Another opto-coupled triac 140 is connected to the other winding 144a of the transformer 144. This opto-coupled triac 140 is connected to the tip line 80 of the LINE 2 telephone line via line 23. The LED cathode of the opto-coupled triac 140 is connected to the output of the gate 74 via transistor 78. The ring line 82 of LINE 2 is connected to transformer 144 via line 26. A relay 146 is connected across winding 144a of the transformer 144 to provide the HOLD connection. This relay contact is opened for conference operation.

Lines 19 and 21 also connect the LINE 1 tip and ring lines 84 and 86 to a telephone "ring" circuit 152, 164. The LINE 2 "ring" is generated by 150, 162 and is connected to the LINE 2 tip and ring lines via lines 27 and 29. As these "ring" circuits are standard in the telephone arts, no further description will be made herein.

Numerals 31 and 33 denote the connection points for connection of the telephone of the present invention to the remainder of the telephone system. The line select relay 158 connects either ring line 86 or ring line 82 to terminal 31, while the INTERCOM relay 36 connects either the line select relay 158 or INTERCOM tip line 190 to terminal 31. Similarly, tip lines 84 or 80 can be connected to terminal 33 via line select relay 160 while INTERCOM relay 156 connects to either the line select relay 160 or directly to ground.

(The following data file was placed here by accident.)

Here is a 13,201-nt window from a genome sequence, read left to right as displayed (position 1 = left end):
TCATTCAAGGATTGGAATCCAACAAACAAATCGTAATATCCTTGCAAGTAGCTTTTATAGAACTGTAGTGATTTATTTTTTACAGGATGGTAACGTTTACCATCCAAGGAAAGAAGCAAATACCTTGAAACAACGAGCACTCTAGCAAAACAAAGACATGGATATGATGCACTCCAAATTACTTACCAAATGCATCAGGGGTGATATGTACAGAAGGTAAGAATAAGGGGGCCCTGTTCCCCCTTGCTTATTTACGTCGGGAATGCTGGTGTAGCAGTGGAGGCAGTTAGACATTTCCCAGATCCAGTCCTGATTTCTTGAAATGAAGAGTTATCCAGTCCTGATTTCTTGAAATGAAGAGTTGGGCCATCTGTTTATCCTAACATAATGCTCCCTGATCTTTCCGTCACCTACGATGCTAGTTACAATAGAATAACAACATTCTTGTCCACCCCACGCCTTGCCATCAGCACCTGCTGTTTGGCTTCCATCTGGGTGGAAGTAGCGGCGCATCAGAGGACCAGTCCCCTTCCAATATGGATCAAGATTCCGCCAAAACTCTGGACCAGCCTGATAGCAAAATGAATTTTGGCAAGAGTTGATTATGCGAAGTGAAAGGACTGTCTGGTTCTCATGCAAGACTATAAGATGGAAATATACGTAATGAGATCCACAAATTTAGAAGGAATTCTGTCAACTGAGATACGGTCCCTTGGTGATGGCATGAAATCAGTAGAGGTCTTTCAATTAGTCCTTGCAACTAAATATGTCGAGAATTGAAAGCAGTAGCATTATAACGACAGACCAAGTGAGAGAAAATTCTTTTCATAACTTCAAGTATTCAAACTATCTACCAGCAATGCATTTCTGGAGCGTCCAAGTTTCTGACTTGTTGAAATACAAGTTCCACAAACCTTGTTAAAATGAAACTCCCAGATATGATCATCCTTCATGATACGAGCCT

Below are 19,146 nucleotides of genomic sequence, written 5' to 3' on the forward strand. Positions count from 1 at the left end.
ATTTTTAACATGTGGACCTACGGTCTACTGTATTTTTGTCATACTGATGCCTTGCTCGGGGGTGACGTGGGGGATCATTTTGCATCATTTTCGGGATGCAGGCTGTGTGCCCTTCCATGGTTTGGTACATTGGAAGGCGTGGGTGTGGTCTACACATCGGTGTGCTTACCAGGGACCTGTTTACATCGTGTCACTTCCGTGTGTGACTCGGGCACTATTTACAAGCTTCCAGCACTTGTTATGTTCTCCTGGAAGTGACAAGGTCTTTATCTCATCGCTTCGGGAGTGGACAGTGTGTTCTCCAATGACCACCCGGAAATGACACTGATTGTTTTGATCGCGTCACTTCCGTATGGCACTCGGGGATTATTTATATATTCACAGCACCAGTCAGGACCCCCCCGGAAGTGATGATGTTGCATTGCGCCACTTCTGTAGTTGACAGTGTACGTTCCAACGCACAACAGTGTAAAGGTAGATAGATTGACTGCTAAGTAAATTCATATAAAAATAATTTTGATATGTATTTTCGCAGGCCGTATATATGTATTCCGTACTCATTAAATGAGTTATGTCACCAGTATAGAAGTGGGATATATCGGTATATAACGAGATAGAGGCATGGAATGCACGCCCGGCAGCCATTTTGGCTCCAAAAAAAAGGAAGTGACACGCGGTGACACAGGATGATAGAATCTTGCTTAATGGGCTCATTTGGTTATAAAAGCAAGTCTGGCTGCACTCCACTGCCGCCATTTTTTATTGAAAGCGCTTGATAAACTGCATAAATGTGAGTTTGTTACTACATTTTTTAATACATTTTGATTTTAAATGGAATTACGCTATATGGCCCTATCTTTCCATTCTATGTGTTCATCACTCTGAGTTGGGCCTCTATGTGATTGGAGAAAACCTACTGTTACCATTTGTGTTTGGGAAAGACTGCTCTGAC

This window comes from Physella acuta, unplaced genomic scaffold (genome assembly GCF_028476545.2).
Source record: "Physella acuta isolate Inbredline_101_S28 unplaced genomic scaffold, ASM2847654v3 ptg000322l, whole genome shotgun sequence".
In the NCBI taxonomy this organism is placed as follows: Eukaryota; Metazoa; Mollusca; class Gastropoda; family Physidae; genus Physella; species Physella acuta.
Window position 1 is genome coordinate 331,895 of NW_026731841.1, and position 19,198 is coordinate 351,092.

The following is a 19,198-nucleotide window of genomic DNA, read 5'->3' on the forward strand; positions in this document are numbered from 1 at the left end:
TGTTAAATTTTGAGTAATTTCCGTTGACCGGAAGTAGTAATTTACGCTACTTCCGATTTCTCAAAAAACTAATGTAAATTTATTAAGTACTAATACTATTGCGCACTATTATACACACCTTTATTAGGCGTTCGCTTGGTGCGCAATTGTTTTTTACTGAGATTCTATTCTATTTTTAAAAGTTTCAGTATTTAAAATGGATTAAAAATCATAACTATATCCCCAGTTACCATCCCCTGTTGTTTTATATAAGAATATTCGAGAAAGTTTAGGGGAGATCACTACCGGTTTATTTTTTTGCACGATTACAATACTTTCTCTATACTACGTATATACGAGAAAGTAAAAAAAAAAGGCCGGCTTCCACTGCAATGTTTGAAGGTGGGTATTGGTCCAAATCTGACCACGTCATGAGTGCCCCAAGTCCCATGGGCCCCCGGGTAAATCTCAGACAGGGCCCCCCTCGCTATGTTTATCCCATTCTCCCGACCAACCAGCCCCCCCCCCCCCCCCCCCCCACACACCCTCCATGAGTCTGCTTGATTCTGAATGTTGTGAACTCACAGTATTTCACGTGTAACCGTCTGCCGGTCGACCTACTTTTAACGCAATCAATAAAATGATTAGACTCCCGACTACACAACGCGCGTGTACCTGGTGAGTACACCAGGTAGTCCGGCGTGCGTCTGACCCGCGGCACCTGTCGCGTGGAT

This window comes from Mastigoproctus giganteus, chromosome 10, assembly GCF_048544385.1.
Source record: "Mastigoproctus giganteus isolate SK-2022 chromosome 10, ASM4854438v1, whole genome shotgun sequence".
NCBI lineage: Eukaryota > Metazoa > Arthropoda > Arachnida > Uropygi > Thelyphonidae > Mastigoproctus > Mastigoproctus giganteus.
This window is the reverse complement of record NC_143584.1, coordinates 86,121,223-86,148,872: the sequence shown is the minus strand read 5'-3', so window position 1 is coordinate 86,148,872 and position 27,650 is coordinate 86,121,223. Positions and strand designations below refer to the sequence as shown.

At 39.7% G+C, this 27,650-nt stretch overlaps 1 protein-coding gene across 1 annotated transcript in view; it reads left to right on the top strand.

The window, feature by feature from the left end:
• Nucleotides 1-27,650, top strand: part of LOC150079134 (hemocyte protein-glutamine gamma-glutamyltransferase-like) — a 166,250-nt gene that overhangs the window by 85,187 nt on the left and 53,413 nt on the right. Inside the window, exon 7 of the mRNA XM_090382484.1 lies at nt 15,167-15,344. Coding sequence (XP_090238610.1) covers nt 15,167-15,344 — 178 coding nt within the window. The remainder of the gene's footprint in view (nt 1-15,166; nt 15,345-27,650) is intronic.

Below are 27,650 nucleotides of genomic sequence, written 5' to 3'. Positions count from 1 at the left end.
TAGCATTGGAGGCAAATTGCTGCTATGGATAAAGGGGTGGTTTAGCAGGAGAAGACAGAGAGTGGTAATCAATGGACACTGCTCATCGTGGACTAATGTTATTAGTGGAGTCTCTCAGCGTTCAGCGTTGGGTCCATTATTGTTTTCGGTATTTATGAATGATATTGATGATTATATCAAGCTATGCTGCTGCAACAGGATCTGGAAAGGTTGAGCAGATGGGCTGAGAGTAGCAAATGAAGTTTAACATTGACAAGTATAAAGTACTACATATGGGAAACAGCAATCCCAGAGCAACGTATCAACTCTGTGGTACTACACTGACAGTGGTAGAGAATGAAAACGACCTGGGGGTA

Turning now to the remainder of the circuit shown in FIG. 3, AC power from a step down transformer is connected to the telephone via terminals 182 and 184 which is rectified in bridge 180 and connected to a voltage regulator 178. The power supply is, in turn, connected in usual fashion to the standard touch-tone decoder circuits shown generally at 166, 170 and 168, 172 for the INTERCOM function. As these are standard telephone circuits known to those skilled in the art, no further explanation will be made thereof herein.